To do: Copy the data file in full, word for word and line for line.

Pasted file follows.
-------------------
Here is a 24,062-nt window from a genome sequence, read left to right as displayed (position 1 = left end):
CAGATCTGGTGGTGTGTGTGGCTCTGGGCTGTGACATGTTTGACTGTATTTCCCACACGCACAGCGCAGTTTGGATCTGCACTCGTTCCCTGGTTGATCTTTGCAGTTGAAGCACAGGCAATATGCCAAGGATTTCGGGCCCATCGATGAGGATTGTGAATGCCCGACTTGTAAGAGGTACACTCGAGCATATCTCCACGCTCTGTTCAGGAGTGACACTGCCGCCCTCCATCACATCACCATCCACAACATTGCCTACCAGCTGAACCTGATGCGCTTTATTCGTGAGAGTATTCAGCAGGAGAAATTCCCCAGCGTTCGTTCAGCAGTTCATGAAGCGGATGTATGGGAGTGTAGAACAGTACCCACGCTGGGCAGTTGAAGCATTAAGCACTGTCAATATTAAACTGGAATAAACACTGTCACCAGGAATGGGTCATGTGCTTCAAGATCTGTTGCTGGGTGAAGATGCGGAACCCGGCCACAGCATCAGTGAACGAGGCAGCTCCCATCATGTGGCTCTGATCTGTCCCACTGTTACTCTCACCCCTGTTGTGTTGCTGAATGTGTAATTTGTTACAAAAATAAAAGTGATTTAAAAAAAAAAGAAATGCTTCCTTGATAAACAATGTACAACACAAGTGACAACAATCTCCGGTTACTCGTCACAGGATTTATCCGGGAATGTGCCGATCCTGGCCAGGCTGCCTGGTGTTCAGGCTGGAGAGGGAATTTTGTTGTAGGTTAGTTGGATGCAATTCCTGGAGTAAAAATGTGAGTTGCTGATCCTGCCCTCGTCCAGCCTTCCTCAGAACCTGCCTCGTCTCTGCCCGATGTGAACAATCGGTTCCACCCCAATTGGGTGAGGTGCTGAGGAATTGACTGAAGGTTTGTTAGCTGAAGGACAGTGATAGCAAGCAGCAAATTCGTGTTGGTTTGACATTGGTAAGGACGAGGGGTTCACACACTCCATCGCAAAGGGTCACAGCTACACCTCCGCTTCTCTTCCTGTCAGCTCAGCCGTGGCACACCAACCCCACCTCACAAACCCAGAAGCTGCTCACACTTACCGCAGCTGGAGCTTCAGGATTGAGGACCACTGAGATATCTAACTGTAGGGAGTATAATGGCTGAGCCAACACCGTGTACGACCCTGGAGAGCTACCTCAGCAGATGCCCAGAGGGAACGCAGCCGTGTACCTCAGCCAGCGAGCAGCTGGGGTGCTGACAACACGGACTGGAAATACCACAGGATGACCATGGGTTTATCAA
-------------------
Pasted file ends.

Here is a 24,062-nt window from a genome sequence, read left to right as displayed (position 1 = left end):
CAGATCTGGTGGTGTGTGTGGCTCTGGGCTGTGACATGTTTGACTGTATTTCCCACACGCACAGCGCAGTTTGGATCTGCACTCGTTCCCTGGTTGATCTTTGCAGTTGAAGCACAGGCAATATGCCAAGGATTTCGGGCCCATCGATGAGGATTGTGAATGCCCGACTTGTAAGAGGTACACTCGAGCATATCTCCACGCTCTGTTCAGGAGTGACACTGCCGCCCTCCATCACATCACCATCCACAACATTGCCTACCAGCTGAACCTGATGCGCTTTATTCGTGAGAGTATTCAGCAGGAGAAATTCCCCAGCGTTCGTTCAGCAGTTCATGAAGCGGATGTATGGGAGTGTAGAACAGTACCCACGCTGGGCAGTTGAAGCATTAAGCACTGTCAATATTAAACTGGAATAAACACTGTCACCAGGAATGGGTCATGTGCTTCAAGATCTGTTGCTGGGTGAAGATGCGGAACCCGGCCACAGCATCAGTGAACGAGGCAGCTCCCATCATGTGGCTCTGATCTGTCCCACTGTTACTCTCACCCCTGTTGTGTTGCTGAATGTGTAATTTGTTACAAAAATAAAAGTGATTTAAAAAAAAAAGAAATGCTTCCTTGATAAACAATGTACAACACAAGTGACAACAATCTCCGGTTACTCGTCACAGGATTTATCCGGGAATGTGCCGATCCTGGCCAGGCTGCCTGGTGTTCAGGCTGGAGAGGGAATTTTGTTGTAGGTTAGTTGGATGCAATTCCTGGAGTAAAAATGTGAGTTGCTGATCCTGCCCTCGTCCAGCCTTCCTCAGAACCTGCCTCGTCTCTGCCCGATGTGAACAATCGGTTCCACCCCAATTGGGTGAGGTGCTGAGGAATTGACTGAAGGTTTGTTAGCTGAAGGACAGTGATAGCAAGCAGCAAATTCGTGTTGGTTTGACATTGGTAAGGACGAGGGGTTCACACACTCCATCGCAAAGGGTCACAGCTACACCTCCGCTTCTCTTCCTGTCAGCTCAGCCGTGGCACACCAACCCCACCTCACAAACCCAGAAGCTGCTCACACTTACCGCAGCTGGAGCTTCAGGATTGAGGACCACTGAGATATCTAACTGTAGGGAGTATAATGGCTGAGCCAACACCGTGTACGACCCTGGAGAGCTACCTCAGCAGATGCCCAGAGGGAACGCAGCCGTGTACCTCAGCCAGCGAGCAGCTGGGGTGCTGACAACACGGACTGGAAATACCACAGGATGACCATGGGTTTATCAA